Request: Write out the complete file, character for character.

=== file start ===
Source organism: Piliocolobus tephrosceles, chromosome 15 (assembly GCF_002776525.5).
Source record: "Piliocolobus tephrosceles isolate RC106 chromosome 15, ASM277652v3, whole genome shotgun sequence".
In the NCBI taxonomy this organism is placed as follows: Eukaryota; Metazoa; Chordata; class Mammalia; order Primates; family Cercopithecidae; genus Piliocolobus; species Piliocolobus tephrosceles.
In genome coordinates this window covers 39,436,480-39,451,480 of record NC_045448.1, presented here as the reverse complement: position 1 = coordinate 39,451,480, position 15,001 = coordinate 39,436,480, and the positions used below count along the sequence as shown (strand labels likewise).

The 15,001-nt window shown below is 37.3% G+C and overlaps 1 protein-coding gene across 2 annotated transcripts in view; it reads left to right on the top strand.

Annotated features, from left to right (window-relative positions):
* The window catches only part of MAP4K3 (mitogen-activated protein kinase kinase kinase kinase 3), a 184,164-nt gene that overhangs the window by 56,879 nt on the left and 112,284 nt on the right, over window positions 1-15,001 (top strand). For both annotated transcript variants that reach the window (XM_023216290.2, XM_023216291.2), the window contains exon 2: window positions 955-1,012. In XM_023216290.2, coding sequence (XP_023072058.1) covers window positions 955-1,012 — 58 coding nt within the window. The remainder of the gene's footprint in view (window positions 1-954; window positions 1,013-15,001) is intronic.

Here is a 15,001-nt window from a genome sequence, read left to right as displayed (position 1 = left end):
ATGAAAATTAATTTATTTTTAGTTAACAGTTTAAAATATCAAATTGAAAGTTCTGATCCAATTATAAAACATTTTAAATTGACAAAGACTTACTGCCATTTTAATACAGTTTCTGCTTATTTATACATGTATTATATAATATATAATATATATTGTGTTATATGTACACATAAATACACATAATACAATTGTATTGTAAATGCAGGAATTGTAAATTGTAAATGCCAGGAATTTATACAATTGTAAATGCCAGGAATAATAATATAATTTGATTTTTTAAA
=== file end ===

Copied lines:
Source organism: Piliocolobus tephrosceles, chromosome 15 (assembly GCF_002776525.5).
Source record: "Piliocolobus tephrosceles isolate RC106 chromosome 15, ASM277652v3, whole genome shotgun sequence".
In the NCBI taxonomy this organism is placed as follows: Eukaryota; Metazoa; Chordata; class Mammalia; order Primates; family Cercopithecidae; genus Piliocolobus; species Piliocolobus tephrosceles.
In genome coordinates this window covers 39,436,480-39,451,480 of record NC_045448.1, presented here as the reverse complement: position 1 = coordinate 39,451,480, position 15,001 = coordinate 39,436,480, and the positions used below count along the sequence as shown (strand labels likewise).

The 15,001-nt window shown below is 37.3% G+C and overlaps 1 protein-coding gene across 2 annotated transcripts in view; it reads left to right on the top strand.

Annotated features, from left to right (window-relative positions):
* The window catches only part of MAP4K3 (mitogen-activated protein kinase kinase kinase kinase 3), a 184,164-nt gene that overhangs the window by 56,879 nt on the left and 112,284 nt on the right, over window positions 1-15,001 (top strand). For both annotated transcript variants that reach the window (XM_023216290.2, XM_023216291.2), the window contains exon 2: window positions 955-1,012. In XM_023216290.2, coding sequence (XP_023072058.1) covers window positions 955-1,012 — 58 coding nt within the window. The remainder of the gene's footprint in view (window positions 1-954; window positions 1,013-15,001) is intronic.

Here is a 15,001-nt window from a genome sequence, read left to right as displayed (position 1 = left end):
ATGAAAATTAATTTATTTTTAGTTAACAGTTTAAAATATCAAATTGAAAGTTCTGATCCAATTATAAAACATTTTAAATTGACAAAGACTTACTGCCATTTTAATACAGTTTCTGCTTATTTATACATGTATTATATAATATATAATATATATTGTGTTATATGTACACATAAATACACATAATACAATTGTATTGTAAATGCAGGAATTGTAAATTGTAAATGCCAGGAATTTATACAATTGTAAATGCCAGGAATAATAATATAATTTGATTTTTTAAA